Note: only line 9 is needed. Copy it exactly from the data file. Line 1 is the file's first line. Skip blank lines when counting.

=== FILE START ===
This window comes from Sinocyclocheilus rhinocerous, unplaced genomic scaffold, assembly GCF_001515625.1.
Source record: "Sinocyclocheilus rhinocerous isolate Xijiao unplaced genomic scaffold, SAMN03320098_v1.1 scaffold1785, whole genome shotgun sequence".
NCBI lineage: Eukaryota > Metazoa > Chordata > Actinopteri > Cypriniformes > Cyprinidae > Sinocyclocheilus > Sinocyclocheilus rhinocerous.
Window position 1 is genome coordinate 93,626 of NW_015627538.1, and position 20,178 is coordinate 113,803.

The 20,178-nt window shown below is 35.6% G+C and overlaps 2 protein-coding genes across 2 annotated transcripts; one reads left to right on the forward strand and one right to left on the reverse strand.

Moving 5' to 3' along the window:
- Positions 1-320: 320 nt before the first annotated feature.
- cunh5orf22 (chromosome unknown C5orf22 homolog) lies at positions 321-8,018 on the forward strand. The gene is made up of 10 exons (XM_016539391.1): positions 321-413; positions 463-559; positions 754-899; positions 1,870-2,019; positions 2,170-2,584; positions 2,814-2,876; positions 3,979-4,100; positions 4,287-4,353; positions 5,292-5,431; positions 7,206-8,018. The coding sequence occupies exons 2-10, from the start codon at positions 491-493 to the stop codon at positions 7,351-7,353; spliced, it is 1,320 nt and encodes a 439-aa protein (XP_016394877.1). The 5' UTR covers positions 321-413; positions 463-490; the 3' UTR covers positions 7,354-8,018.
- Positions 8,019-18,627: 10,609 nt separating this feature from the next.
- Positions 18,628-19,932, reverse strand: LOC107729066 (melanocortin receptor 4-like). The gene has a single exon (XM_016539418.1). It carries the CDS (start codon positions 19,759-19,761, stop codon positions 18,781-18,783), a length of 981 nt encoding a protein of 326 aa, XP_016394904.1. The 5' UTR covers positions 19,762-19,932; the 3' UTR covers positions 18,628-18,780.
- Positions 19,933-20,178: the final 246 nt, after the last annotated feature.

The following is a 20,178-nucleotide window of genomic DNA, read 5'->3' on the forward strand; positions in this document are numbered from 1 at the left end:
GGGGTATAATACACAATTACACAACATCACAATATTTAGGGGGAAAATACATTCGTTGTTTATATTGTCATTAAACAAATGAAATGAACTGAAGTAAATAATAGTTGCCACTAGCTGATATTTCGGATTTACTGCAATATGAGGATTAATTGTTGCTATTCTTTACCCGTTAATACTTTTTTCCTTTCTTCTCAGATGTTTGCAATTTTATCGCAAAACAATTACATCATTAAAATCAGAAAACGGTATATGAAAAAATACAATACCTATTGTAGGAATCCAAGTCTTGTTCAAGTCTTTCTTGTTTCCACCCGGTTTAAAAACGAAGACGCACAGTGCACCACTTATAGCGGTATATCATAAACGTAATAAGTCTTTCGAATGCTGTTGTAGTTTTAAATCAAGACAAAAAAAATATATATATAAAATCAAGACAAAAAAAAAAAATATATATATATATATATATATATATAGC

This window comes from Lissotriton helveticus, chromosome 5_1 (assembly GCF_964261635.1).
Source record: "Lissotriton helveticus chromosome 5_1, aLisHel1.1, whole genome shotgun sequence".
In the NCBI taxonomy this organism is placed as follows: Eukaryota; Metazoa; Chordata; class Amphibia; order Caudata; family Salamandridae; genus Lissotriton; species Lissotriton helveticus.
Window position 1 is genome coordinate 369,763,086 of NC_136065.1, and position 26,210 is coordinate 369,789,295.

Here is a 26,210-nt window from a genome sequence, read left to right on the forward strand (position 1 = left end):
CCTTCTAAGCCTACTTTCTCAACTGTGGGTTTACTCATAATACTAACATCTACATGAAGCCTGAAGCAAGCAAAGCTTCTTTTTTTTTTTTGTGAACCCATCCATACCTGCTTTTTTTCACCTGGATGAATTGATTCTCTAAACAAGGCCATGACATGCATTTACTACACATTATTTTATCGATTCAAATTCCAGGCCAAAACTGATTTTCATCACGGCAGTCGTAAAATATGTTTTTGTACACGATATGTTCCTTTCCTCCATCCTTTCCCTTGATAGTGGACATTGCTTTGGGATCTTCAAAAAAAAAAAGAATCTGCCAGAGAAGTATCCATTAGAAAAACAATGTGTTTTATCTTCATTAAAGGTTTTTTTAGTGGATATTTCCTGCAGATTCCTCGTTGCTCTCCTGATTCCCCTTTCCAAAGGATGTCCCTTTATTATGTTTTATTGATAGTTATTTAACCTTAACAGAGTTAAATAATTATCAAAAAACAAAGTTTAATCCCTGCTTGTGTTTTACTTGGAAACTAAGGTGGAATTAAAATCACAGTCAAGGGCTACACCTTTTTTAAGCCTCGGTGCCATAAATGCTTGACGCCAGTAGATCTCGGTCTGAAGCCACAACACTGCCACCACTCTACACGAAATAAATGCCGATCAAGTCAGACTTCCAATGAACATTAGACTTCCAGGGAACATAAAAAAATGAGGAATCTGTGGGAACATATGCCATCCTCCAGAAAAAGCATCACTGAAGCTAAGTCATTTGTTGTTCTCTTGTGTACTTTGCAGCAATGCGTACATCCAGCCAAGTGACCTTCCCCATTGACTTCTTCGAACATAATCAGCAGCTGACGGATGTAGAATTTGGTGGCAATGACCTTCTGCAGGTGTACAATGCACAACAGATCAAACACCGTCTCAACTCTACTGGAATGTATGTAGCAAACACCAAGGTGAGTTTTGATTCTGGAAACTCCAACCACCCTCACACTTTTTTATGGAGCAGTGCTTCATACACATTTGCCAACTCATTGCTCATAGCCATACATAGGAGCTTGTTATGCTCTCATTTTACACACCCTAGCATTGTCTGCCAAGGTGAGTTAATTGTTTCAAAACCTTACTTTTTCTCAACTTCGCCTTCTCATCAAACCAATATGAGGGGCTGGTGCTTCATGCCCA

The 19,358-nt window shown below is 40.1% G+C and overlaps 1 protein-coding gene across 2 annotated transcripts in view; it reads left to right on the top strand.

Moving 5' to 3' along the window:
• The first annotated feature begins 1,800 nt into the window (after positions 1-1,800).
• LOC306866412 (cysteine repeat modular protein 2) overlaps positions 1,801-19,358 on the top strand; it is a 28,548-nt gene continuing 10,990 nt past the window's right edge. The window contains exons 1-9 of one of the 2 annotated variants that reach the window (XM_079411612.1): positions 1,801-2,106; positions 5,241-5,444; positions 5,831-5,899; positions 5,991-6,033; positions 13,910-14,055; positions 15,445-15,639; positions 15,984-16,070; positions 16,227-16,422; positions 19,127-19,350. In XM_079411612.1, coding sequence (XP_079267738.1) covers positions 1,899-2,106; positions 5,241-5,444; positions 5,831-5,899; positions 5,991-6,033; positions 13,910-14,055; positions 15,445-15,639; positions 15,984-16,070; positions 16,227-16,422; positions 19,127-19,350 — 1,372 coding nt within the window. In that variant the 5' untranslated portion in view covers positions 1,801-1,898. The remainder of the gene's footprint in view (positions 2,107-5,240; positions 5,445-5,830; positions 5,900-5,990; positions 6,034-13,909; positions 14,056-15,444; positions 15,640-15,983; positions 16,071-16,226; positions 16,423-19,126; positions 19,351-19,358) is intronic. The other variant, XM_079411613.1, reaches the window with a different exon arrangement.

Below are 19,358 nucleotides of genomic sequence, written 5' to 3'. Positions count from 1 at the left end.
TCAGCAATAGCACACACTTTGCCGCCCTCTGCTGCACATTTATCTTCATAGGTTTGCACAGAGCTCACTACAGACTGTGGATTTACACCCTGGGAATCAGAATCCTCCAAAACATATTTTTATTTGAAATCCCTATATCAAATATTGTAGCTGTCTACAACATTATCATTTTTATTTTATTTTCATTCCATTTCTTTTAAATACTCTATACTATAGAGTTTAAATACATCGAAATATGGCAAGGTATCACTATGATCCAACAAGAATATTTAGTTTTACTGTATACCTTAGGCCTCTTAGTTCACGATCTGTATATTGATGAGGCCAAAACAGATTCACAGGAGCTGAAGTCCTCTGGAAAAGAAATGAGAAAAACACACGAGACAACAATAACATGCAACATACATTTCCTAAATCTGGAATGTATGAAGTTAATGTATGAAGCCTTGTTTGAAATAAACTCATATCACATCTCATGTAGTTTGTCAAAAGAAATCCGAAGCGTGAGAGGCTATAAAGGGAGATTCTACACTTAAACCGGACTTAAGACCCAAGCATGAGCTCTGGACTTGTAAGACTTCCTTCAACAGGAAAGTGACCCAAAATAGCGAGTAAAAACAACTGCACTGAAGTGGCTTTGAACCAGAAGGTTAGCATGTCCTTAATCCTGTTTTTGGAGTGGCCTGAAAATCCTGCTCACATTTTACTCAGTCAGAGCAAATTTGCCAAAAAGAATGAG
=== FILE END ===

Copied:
- Positions 8,019-18,627: 10,609 nt separating this feature from the next.